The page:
...a CEO, even take that set back and I'll let other people to kind of coach other employees along. I sometimes I feel like we all feel like we have to give every single piece of information exactly the way we wanted to be heard. But that point of letting other people inform them build that culture. How do we allow that practice to start appearing at our organizations? Well, I mean certainly it's important that if you're the head of this, you have to be able to get your message out, but you also have to trust the people that work for you. I tend to think that if you don't let people do their job, you're a little insecure, and I've seen coaches who don't let their coaches assistance coach in practice because they want people to think they're the one doing it. And quite frankly, I don't care who's doing I want. Had An intern in Detroit when I was coaching in the de w NBA and Tommy Cross at the end of the game, you know, he says, coach, let's run, you know, you know, up screen five and I looked at him and I went, okay, we're going to run up screen pot and we were in it. We scored, we won the game at the Buzzer and I go on the press conference and they go, coach, that was amazing. I manager, First Time coaching and you do have this game winning play, and I said Yeah, Tom Cross, he's an interns for me. He's friends with my husband and we let him come work for us because he just wanted to get into coaching. So Tom came up with the play and he suggected it and they're like, excuse me, I think the Tom Cross with two says he's over there if you want to talk to him. Do you know the you do know how that made my team feel when they saw their coach not grab all the attention and all the glory and deflected and just say hey, that's why we have a team. Yeah, that's why I paid the dude a day am to come up with stuff like that. You know, the Bell of checks the POPs is recrliles. The great coaches. They have self confidence. You know the great people in Business and I remember. You know, I've been friends with Warren Buffett's for a long time and I remember him telling me one time. I said, why'd you give Bill Gates all that money? You know, I think it was I don't know how many billions of dollars for the charity? And I said, wow, why would you give him all that money? And he said, well, I thought he could do better with it than I could. And I was like what, you know, I mean even like you know, thirteen billion dollars or whatever the number was, and he says I just thought he could do better with it than me. I've always wanted to do stuff, you know, for charity. I thought, I mean, what a great impression on somebody like me, you know, when that's what Warren Buffett says, HMM, I mean, it's not like he doesn't know how to give, I mean, but he said somebody else could just do better at it. It's that's pretty close stuff in my book. Well, and I love that example because I think we all believe are we all think of someone who is really great and master at whatever crafter industry they have, but we're not all experts that everything and sometimes you have to let people do the job that they're best suited to do, and I love that. I certainly subscribe to that, you know, foray, but it again, it's just take people just because we have a title or we make a lot of money or we do some of that stuff. Honestly, sometimes we're a little fraudulent, you know. You know, I've been down that road before and sometimes it's tried to let go and I think one of the really good, good things that I've learned in life, and you know, I've had great friends and role models from from war into Muhammad Ali,...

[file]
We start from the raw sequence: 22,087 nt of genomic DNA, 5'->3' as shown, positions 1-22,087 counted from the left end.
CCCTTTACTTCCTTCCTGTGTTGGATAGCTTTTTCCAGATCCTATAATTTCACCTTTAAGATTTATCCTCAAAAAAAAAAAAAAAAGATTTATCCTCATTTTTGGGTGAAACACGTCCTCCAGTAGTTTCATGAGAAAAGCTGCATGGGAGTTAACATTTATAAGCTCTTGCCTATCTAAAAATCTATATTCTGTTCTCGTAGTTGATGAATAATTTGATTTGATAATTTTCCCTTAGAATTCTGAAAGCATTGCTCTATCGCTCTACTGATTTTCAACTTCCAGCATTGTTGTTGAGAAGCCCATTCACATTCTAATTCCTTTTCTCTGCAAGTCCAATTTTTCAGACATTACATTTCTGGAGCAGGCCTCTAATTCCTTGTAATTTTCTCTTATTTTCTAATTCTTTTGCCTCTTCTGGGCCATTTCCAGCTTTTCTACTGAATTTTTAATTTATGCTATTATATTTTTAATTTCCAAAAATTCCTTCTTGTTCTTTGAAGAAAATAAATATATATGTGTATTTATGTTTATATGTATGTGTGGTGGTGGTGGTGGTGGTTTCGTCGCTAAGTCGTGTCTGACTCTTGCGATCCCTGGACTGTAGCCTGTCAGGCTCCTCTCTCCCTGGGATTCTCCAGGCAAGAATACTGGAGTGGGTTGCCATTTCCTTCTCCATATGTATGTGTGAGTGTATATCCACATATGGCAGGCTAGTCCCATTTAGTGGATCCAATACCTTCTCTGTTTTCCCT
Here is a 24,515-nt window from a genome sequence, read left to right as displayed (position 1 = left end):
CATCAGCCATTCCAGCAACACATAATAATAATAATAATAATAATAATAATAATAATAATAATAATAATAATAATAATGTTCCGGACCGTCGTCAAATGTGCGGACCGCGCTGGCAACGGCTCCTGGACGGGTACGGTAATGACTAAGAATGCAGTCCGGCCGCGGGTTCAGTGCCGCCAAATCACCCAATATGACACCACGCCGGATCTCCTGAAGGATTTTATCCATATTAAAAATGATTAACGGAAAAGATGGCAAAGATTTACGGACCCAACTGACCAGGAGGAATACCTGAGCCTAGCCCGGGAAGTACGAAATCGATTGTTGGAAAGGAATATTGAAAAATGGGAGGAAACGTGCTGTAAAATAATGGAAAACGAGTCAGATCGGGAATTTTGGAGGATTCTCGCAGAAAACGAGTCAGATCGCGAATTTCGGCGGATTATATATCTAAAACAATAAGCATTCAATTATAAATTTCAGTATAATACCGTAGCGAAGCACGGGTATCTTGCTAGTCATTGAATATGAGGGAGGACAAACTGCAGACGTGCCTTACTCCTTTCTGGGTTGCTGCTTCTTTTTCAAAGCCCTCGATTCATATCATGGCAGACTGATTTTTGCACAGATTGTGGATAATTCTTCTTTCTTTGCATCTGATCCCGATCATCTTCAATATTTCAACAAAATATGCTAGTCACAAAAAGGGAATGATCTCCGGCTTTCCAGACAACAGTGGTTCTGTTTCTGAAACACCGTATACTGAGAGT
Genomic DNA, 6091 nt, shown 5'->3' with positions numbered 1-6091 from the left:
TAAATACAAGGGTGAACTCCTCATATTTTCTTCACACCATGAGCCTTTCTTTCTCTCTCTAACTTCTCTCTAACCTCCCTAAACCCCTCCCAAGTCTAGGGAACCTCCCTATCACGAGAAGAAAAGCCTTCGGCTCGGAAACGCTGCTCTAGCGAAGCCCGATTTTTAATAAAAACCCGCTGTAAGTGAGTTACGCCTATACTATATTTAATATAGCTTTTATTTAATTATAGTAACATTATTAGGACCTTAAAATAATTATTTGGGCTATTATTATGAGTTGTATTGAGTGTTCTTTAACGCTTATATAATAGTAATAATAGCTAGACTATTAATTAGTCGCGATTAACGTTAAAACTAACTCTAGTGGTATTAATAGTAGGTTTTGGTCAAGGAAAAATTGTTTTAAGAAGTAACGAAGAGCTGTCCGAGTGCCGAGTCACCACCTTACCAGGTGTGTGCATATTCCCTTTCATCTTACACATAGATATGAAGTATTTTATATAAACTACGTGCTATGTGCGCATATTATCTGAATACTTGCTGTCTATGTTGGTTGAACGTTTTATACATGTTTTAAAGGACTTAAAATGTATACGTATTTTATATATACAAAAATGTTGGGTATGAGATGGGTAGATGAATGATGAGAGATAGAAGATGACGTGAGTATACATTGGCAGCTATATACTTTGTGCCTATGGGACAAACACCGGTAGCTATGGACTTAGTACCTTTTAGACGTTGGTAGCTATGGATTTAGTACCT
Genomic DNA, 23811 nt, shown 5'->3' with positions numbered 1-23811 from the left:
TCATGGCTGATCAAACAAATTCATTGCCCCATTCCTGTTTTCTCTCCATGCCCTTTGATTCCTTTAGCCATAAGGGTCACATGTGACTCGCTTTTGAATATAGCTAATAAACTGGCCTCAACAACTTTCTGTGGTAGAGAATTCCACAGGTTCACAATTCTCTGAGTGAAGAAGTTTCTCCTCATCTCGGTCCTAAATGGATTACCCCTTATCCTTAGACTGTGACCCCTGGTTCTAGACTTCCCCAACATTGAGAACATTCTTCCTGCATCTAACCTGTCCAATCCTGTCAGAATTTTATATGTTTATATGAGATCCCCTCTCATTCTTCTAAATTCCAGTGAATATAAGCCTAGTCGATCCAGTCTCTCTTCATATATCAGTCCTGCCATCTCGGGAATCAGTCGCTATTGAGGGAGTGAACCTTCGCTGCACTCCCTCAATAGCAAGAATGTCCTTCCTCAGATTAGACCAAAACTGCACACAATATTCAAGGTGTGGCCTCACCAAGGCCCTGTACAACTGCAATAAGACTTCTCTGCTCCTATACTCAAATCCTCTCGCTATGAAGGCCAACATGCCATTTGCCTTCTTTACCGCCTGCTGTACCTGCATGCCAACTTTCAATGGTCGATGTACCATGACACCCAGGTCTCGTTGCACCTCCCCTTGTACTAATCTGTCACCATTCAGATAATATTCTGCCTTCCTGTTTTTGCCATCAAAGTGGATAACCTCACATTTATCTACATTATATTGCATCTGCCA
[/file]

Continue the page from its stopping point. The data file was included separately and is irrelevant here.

...who was my lifelong friend, and just you know, in life there's two people, one to give her and one to take her. And who were which one are you? And you know, givers, you know, here conditionally they give their time, they give an energy, they give knowledge, they give it going prophically, because when it's all over, it's all over, then men at how much money you have. And I've just learned some some great lessons, some great people, and I know exactly who I want to be. I'm I'm exactly where I'm supposed to be. The good Lord, you know, put me here. I'm supposed to be, you know, giving money to charity and helping change children's lives. I'm supposed to be sending kids to college or building in courts. To me, it's women charities. I'm supposed to be coaching men and and helping them be better men, that are husbands, that are fathers, and to achieve things that maybe some of them have not done. I mean all my guys and the Big Three. They're all multiminers. Yeah, and the one thing that some of them don't have is it, or didn't have, was a championship bring and we had a purpose for what we were going to do together, not just individually. And I'm not devoid of star power. You know, I mean I I you know, I acutely understand what me and a star is, but it's so important to work together. I mean, look at the warriors. Yeah, I can reach it all. Want to be on a super team and all you know, want to move the ball a little bit and make people better. Well, I've kind of want to transition into a different type of topic. We at leader cast have monthly themes that are monthly. Theme for June is balance, and I know you help facilitate workshops about balance. So I really would like to ask you a couple of questions about how we can find balance in our life, because I know as a professional athlete it's pretty tough, especially when people see you, as you know, this guy who competes on the basketball court, of this lady who you know is winning Grand Slam tennis titles or whatever you're you know that sport maybe, and however you compete, but that you know a lot all these athletes have a life outside of the court. Similarly, we have, you know, our professional lives, in our social lives. What you mentioned earlier about the you were not afraid to ever talk about life with your players. What about that allows them to kind of find at that work life balance during the day? Well, you know, obviously when you're an athlete on any level, especially a world class athlete, honestly there's a lot of selfishness because you have to physically, mentally, emotionally be in a certain place to keep heat. You're competing for a lot of money and for a lot of these young athletes around the world football, baseball, basketball, you know, hockey. You're you're giving people a chance to have generational wealth and change a cycle in some cases of poverty within someone's family. And so there's a sacrifice because you're helping others that either couldn't help themselves. So, you know, family is is very, very important, but family also has to understand that you have to get some sleep or you little bit rest or, you know, giving example like when t be on standers went back to the play, to the Ravens with Ray Lewis, when Dion was thirty seven. I remember who calling me when night and I came to the House and he was I'm going to go back and play and I was like, oh my gosh, that's awesome, you know, Cuz because I the thirty nine and fifty. Yeah, so do. I have a lot of these upleagues that will ask me what was that like. So the first thing I did at the time was tell his wife.